Henry G. Crowell, of Massachusetts, who visited New Orleans as a commissioner, for the purpose of ascertaining what use was being made of the fund contributed by the citizens of Boston, and what further assistance, if any, was necessary to alleviate the necessities of the sufferers, made a report to the mayor and citizens, at a meeting in the Boston City Hall. After describing, in terms of high praise, the method by which relief is distributed, Mr. Crowell said of the extent of the inundation:—
The calamity, in extent and ruinous consequences, is one of the greatest that has occurred from fire, storm, or flood on this continent during the current century. To see for myself the nature of the great inundation, I went to Brashear, 80 miles west of New Orleans, the last 23 miles through an unbroken flood, varying in depth from three to six feet, which pours from the distant crevasses on the Mississippi, and devastates an immense region. I also went up the Mississippi about 200 miles to Port Hudson, in order to witness the passage of the vast volume of water rushing through the several crevasses, varying in width from 500 to 1,500 feet, roaring like a cataract, having swept away every obstacle in its course, until it spread itself, like a vast fan, over the neighbouring country.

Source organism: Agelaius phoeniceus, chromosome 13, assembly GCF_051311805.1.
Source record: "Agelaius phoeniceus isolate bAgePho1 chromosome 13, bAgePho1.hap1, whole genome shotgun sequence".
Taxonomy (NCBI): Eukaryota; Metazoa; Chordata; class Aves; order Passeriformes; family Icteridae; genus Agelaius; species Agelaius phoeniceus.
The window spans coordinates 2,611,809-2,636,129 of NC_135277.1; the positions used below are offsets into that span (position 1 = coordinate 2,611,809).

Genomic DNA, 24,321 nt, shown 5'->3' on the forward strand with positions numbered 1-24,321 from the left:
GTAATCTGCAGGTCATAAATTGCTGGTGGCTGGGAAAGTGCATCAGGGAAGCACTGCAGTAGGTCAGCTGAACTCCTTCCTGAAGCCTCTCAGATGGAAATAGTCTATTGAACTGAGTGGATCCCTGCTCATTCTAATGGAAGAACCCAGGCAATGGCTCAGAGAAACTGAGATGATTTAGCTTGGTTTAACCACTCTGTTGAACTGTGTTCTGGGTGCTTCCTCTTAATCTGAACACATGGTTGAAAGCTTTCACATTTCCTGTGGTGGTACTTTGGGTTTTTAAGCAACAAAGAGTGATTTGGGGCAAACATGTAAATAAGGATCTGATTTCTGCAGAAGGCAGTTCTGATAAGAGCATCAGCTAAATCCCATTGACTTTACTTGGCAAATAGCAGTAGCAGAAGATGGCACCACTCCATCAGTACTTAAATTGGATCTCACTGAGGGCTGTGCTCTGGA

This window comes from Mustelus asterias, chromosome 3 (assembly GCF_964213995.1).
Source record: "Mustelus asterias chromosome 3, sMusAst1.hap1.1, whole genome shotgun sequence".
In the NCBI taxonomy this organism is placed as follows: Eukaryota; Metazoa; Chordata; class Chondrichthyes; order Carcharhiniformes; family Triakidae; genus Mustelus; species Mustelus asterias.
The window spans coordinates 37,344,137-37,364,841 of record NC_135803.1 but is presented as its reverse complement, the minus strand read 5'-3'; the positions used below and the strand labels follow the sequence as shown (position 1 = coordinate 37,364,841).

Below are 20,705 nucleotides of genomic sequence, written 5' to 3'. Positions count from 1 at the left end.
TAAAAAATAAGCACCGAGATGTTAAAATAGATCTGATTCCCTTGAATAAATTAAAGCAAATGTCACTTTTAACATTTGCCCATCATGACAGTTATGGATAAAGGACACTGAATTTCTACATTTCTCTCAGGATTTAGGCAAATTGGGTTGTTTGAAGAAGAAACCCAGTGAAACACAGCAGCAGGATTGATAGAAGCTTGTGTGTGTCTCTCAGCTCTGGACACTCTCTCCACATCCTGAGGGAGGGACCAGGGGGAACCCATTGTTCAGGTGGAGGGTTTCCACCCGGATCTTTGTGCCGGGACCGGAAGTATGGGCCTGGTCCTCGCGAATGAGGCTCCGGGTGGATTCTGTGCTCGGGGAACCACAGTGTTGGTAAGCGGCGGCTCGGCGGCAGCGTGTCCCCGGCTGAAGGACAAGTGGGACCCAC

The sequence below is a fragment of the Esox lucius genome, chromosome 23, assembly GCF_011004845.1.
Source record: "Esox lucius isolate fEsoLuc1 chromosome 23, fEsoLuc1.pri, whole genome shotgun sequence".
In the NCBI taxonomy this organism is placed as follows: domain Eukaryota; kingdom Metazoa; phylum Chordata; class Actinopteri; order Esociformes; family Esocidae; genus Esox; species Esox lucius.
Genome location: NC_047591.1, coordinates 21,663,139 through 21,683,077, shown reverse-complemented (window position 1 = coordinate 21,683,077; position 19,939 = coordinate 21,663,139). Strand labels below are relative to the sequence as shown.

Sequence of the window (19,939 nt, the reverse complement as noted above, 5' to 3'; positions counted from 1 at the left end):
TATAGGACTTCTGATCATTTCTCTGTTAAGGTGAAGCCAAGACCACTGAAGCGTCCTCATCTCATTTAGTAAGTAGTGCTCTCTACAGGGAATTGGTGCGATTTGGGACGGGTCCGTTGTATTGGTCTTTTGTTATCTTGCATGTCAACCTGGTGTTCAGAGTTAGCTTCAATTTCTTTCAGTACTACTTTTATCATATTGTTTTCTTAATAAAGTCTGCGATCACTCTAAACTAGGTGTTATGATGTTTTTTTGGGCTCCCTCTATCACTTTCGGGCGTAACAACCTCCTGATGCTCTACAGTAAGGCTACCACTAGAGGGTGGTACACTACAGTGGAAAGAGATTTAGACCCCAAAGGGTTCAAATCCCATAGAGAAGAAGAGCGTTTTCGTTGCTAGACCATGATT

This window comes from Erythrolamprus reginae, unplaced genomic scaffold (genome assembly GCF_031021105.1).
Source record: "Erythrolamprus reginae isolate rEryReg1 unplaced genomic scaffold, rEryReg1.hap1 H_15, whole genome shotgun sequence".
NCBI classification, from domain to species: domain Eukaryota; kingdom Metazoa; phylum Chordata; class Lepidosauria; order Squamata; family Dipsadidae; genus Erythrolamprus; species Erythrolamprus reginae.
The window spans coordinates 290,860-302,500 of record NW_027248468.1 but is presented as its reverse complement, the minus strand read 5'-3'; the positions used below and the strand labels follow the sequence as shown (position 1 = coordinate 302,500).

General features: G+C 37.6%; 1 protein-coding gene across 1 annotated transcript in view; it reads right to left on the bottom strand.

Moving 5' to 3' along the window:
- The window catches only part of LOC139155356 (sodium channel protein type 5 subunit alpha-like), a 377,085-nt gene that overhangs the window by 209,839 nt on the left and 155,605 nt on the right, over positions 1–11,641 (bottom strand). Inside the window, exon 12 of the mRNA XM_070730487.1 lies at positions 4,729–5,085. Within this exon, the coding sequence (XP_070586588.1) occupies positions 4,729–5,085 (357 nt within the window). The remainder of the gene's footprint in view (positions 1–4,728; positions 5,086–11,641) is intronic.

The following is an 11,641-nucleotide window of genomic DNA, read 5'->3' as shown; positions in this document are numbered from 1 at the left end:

Source: The Advocate